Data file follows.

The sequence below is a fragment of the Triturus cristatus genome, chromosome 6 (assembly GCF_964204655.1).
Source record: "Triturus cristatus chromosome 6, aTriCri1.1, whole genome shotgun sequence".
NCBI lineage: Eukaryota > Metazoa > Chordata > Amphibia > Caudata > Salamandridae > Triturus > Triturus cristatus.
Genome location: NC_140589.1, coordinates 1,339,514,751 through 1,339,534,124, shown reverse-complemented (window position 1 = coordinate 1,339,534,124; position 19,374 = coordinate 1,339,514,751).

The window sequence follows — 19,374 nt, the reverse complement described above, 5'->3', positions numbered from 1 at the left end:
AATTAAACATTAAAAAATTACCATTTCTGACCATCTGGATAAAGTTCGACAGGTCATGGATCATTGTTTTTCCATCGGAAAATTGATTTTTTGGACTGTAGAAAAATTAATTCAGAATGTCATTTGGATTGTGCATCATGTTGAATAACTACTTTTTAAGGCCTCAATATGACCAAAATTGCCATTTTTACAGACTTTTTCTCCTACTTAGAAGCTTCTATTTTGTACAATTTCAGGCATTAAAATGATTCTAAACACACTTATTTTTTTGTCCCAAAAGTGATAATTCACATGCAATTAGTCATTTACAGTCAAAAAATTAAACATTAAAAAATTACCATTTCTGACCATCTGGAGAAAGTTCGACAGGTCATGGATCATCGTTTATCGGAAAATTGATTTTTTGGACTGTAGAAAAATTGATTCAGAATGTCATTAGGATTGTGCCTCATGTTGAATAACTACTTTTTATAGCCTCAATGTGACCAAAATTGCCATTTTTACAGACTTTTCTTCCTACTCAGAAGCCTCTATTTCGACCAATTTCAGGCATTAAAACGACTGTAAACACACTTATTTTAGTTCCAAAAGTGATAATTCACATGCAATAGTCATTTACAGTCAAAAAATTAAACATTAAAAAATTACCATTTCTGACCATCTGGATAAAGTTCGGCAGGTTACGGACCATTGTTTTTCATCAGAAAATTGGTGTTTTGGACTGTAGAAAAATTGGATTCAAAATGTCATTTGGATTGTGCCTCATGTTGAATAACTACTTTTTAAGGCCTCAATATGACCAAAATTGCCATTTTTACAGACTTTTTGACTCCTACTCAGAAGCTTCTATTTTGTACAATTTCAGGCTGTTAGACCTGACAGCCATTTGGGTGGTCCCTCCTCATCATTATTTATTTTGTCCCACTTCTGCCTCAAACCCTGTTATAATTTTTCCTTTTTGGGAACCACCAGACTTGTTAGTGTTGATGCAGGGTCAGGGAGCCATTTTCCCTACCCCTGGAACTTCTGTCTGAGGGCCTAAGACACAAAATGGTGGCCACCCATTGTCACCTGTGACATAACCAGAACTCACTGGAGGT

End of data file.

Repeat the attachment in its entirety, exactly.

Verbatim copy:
The sequence below is a fragment of the Triturus cristatus genome, chromosome 6 (assembly GCF_964204655.1).
Source record: "Triturus cristatus chromosome 6, aTriCri1.1, whole genome shotgun sequence".
NCBI lineage: Eukaryota > Metazoa > Chordata > Amphibia > Caudata > Salamandridae > Triturus > Triturus cristatus.
Genome location: NC_140589.1, coordinates 1,339,514,751 through 1,339,534,124, shown reverse-complemented (window position 1 = coordinate 1,339,534,124; position 19,374 = coordinate 1,339,514,751).

The window sequence follows — 19,374 nt, the reverse complement described above, 5'->3', positions numbered from 1 at the left end:
AATTAAACATTAAAAAATTACCATTTCTGACCATCTGGATAAAGTTCGACAGGTCATGGATCATTGTTTTTCCATCGGAAAATTGATTTTTTGGACTGTAGAAAAATTAATTCAGAATGTCATTTGGATTGTGCATCATGTTGAATAACTACTTTTTAAGGCCTCAATATGACCAAAATTGCCATTTTTACAGACTTTTTCTCCTACTTAGAAGCTTCTATTTTGTACAATTTCAGGCATTAAAATGATTCTAAACACACTTATTTTTTTGTCCCAAAAGTGATAATTCACATGCAATTAGTCATTTACAGTCAAAAAATTAAACATTAAAAAATTACCATTTCTGACCATCTGGAGAAAGTTCGACAGGTCATGGATCATCGTTTATCGGAAAATTGATTTTTTGGACTGTAGAAAAATTGATTCAGAATGTCATTAGGATTGTGCCTCATGTTGAATAACTACTTTTTATAGCCTCAATGTGACCAAAATTGCCATTTTTACAGACTTTTCTTCCTACTCAGAAGCCTCTATTTCGACCAATTTCAGGCATTAAAACGACTGTAAACACACTTATTTTAGTTCCAAAAGTGATAATTCACATGCAATAGTCATTTACAGTCAAAAAATTAAACATTAAAAAATTACCATTTCTGACCATCTGGATAAAGTTCGGCAGGTTACGGACCATTGTTTTTCATCAGAAAATTGGTGTTTTGGACTGTAGAAAAATTGGATTCAAAATGTCATTTGGATTGTGCCTCATGTTGAATAACTACTTTTTAAGGCCTCAATATGACCAAAATTGCCATTTTTACAGACTTTTTGACTCCTACTCAGAAGCTTCTATTTTGTACAATTTCAGGCTGTTAGACCTGACAGCCATTTGGGTGGTCCCTCCTCATCATTATTTATTTTGTCCCACTTCTGCCTCAAACCCTGTTATAATTTTTCCTTTTTGGGAACCACCAGACTTGTTAGTGTTGATGCAGGGTCAGGGAGCCATTTTCCCTACCCCTGGAACTTCTGTCTGAGGGCCTAAGACACAAAATGGTGGCCACCCATTGTCACCTGTGACATAACCAGAACTCACTGGAGGT